"... A discrete spacefilling curve provides a linear traversal/indexing of a multidimensional grid space. This paper presents an application of random walk to the study of interclustering of spacefilling curves and an analytical study on the interclustering performances of 2dimensional Hilbert and ..."
Abstract

Cited by 1 (1 self)
 Add to MetaCart
A discrete spacefilling curve provides a linear traversal/indexing of a multidimensional grid space. This paper presents an application of random walk to the study of interclustering of spacefilling curves and an analytical study on the interclustering performances of 2dimensional Hilbert and zorder curve families. Two underlying measures are employed: the mean intercluster distance over all intercluster gaps and the mean total intercluster distance over all subgrids. We show how approximating the mean intercluster distance statistics of continuous multidimensional spacefilling curves fits into the formalism of random walk, and derive the exact formulas for the two statistics for both curve families. The excellent agreement in the approximate and true mean intercluster distance statistics suggests that the random walk may furnish an effective model to develop approximations to clustering and locality statistics for spacefilling curves. Based upon the analytical results, the asymptotic comparisons indicate that zorder curve family performs better than Hilbert curve family with respect to both statistics.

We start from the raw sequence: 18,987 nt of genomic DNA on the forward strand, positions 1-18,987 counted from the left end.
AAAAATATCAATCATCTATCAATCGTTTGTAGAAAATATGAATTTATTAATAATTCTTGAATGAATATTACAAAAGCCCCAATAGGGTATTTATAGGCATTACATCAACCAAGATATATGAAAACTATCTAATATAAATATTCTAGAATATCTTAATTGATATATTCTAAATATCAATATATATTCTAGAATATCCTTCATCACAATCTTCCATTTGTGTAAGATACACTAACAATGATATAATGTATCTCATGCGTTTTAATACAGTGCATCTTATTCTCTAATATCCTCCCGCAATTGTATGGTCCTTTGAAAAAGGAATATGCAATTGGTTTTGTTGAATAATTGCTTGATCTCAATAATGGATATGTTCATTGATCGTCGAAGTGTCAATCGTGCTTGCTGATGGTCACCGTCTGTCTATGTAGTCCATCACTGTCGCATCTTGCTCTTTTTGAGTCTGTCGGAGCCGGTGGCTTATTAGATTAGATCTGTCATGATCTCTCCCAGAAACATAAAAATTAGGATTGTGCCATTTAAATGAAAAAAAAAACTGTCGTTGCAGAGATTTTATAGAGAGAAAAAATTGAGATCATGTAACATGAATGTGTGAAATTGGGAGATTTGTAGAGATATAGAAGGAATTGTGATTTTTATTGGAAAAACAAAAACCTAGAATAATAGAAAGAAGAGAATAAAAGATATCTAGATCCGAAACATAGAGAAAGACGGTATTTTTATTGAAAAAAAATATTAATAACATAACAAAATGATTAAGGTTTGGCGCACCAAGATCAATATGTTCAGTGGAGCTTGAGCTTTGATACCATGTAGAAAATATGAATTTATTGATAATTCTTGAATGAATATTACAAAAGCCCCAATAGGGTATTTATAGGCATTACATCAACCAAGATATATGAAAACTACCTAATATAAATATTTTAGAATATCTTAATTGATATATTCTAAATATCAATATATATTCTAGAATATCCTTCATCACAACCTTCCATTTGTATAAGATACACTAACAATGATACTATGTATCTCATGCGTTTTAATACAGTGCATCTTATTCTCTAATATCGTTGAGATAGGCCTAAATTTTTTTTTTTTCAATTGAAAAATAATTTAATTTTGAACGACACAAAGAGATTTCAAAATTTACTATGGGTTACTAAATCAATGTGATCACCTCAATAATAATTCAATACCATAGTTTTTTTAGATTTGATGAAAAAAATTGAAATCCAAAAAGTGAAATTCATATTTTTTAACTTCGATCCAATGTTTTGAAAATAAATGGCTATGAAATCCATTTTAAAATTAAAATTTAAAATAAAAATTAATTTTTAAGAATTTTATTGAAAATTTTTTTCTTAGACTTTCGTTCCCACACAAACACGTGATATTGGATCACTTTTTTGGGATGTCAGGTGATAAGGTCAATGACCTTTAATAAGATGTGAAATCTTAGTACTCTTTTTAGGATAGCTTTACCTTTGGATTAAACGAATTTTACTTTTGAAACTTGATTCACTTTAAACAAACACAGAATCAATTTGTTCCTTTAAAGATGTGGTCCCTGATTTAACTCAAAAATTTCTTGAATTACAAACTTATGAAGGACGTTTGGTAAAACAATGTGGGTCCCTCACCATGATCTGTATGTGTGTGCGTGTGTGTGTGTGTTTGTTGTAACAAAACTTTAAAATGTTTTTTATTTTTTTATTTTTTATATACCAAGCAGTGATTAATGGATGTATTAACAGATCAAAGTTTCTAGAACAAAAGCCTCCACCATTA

www.elsevier.com/locate/entcs Locality of Corner Transformation for Multidimensional Spatial Access Methods
"... The geometric structural complexity of spatial objects does not render an intuitive distance metric on the data space that measures spatial proximity. However, such a metric provides a formal basis for analytical work in transformationbased multidimensional spatial access methods, including localit ..."
Abstract
 Add to MetaCart
The geometric structural complexity of spatial objects does not render an intuitive distance metric on the data space that measures spatial proximity. However, such a metric provides a formal basis for analytical work in transformationbased multidimensional spatial access methods, including locality preservation of the underlying transformation and distancebased spatial queries. We study the Hausdorff distance metric on the space of multidimensional polytopes, and prove a tight relationship between the metric on the original space of kdimensional hyperrectangles and the standard pnormed metric on the transform space of 2kdimensional points under the corner transformation, which justifies the effectiveness of the transformationbased technique in preserving spatial locality. Keywords: databases, multidimensional spatial access methods, corner transformation, locality
ENTROPY OF CELLULAR AUTOMATA
, 2007